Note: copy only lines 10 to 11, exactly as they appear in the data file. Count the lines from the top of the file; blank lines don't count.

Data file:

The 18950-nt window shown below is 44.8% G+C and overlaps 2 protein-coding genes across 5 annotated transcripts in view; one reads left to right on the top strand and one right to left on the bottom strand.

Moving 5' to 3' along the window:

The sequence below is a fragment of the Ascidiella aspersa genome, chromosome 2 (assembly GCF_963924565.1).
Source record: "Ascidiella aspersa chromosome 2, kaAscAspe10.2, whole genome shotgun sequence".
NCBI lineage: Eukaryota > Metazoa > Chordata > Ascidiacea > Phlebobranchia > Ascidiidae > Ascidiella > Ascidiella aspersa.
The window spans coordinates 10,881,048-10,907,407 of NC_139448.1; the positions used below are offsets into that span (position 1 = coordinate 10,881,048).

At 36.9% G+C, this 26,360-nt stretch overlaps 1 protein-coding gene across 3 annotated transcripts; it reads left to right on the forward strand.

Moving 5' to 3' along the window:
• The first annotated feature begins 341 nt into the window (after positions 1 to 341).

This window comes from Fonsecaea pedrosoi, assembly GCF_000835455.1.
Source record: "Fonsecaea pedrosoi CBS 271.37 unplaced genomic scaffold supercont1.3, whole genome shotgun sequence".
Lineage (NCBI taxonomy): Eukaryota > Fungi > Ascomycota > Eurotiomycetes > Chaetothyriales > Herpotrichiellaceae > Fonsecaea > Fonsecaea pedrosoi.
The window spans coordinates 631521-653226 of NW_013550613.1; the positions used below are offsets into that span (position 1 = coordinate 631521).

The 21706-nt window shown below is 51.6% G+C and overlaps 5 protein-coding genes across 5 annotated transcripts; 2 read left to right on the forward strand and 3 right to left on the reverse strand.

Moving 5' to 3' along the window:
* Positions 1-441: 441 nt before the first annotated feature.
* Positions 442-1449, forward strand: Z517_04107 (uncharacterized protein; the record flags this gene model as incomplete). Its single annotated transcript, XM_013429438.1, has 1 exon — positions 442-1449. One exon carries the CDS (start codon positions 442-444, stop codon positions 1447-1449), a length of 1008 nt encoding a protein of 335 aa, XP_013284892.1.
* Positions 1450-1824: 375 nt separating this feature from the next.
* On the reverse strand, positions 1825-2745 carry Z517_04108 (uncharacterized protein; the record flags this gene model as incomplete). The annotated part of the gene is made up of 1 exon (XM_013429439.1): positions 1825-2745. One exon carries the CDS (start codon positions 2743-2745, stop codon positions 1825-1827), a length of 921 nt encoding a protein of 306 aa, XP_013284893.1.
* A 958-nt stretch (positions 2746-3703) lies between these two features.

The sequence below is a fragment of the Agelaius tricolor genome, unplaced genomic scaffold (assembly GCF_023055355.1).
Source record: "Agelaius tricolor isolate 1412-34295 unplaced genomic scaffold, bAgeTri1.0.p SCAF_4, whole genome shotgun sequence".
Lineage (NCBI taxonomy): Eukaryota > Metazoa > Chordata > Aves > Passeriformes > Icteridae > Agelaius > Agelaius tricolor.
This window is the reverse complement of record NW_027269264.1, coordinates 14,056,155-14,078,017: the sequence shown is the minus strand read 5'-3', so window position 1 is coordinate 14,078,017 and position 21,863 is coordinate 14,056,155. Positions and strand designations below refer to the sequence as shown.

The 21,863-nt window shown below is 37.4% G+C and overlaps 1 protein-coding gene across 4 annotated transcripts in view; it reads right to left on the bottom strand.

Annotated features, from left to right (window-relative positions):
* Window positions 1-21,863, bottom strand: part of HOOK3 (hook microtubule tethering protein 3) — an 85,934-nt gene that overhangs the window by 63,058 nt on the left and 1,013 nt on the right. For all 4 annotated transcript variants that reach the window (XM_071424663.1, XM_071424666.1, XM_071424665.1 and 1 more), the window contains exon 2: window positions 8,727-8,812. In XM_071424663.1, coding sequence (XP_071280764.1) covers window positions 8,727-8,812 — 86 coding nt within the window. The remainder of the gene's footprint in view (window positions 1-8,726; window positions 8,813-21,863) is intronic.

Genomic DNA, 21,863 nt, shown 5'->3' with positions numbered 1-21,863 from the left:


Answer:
This window comes from Fonsecaea pedrosoi, assembly GCF_000835455.1.
Source record: "Fonsecaea pedrosoi CBS 271.37 unplaced genomic scaffold supercont1.3, whole genome shotgun sequence".